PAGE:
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Koch International presents
The Ballad of Bering Strait (2002)

"These kids are from Russia. That doesn't bother you at all?"
- A Nashville DJ, speaking to a caller, after playing a Bering Strait record

Review By: Jon Danziger   
Published: July 06, 2003

Director: Nina Gilden Seavey

MPAA Rating: Not Rated
Run Time: 01h:38m:36s
Release Date: May 20, 2003
UPC: 741952300090
Genre: documentary


Style
Grade
Substance
Grade
Image Transfer
Grade
Audio Transfer
Grade
Extras
Grade
B- B-BB C+

DVD Review

I'm way too much of a Yankee to be any sort of arbiter on who is best suited to write and record country music, but I think it's fair to say that even the most devoted country fan wouldn't look to the outskirts of Moscow for the next big thing. But hey, you never know where you'll find a fount of creativity, and this documentary chronicles the American travails of Bering Strait, a band of seven Russians from Obninsk, a two-hour train ride from Moscow, as they pursue their collective ambition: to make it to the big time in the world of country music.

The film begins in Russia, in the summer of 1999—the seven teenagers study music theory and are classically trained, but a music teacher has instilled in them a love of country music. They're "discovered" by an American art dealer traveling in Russia, who hears the band playing at a Mexican restaurant—soon they're on their way to Nashville, to see if they've got the chops to make it. The filmmakers are blessed in that most of the band members speak excellent English; the movie chronicles their tough times in the U.S., featuring lots of double talk from the music industry, record deals that get delayed and delayed, visa problems, performing at the epicenter of country music, the Grand Ole Opry, and on from there to greater glory. It's a familiar tale of young innocents learning the harsh realities of the entertainment business, and it's a reasonably successfully told story.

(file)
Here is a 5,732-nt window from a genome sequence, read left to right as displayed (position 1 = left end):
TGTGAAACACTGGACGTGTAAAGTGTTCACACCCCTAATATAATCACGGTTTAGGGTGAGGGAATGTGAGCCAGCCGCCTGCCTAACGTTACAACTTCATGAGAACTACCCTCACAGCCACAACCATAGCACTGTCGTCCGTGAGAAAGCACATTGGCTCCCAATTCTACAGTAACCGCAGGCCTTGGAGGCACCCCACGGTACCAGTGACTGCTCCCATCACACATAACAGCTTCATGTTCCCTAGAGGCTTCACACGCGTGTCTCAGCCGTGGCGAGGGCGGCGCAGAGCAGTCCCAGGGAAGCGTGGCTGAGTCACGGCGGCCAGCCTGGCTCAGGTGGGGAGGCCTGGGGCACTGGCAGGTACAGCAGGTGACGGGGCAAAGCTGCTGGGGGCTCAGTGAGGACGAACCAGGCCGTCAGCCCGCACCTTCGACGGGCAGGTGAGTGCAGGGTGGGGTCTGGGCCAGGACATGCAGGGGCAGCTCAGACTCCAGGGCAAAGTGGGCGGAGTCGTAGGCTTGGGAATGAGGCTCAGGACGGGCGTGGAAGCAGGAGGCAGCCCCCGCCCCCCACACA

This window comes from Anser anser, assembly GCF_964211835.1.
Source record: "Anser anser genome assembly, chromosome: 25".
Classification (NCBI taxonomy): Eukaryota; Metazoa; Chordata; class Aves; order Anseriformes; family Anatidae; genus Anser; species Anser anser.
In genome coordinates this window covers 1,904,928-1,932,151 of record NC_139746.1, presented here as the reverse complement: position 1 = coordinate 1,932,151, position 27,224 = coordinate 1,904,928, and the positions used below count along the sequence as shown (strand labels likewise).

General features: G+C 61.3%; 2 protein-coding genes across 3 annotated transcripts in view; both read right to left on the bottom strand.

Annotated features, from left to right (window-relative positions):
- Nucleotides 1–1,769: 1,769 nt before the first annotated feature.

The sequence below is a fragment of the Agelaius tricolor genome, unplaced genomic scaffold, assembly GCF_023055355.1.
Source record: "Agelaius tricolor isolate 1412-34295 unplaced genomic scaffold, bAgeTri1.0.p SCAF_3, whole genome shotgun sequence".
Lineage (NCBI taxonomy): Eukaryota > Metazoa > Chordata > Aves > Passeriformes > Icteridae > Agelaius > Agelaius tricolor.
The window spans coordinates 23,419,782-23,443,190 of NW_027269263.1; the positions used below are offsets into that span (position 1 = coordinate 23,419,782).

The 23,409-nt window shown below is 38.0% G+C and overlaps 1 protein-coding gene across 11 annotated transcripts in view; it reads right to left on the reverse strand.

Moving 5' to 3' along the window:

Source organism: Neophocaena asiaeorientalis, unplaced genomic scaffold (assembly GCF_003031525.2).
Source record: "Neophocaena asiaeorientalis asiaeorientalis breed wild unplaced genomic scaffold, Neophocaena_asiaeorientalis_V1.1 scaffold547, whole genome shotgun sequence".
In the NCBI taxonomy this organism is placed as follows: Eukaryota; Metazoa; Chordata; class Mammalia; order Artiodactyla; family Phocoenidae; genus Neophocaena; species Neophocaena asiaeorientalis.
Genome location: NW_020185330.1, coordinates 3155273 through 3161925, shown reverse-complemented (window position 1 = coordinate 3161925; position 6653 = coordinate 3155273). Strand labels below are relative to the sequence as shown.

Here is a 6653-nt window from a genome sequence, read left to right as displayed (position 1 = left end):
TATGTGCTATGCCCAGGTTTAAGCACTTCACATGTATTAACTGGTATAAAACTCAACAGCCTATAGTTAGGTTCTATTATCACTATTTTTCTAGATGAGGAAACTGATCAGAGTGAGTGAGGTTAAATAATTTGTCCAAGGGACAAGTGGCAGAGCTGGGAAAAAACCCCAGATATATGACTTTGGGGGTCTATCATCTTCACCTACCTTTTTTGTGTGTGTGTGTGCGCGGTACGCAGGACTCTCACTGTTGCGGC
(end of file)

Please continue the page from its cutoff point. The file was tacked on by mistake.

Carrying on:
But there are problems—when one of the band members gets kicked out of Bering Strait, for instance, we've got no idea why, and come to realize that in fact we know very little about these people and what drives them. With a large cast of characters, it can be difficult to keep everyone straight, and you soon realize that they're all pretty much mouthing the party line. (Bering Strait was profiled on the Today show, and the clip is shown in the film; there's not a whole lot of difference in the depth of the two portrayals.) Is there no internecine warfare among the band members? (There must be, if one of them gets the boot.) The band starts with five men and two women, and they're all living in very close quarters—pardon me for being vulgar, but where's the sex and violence? Not on camera, that's for sure.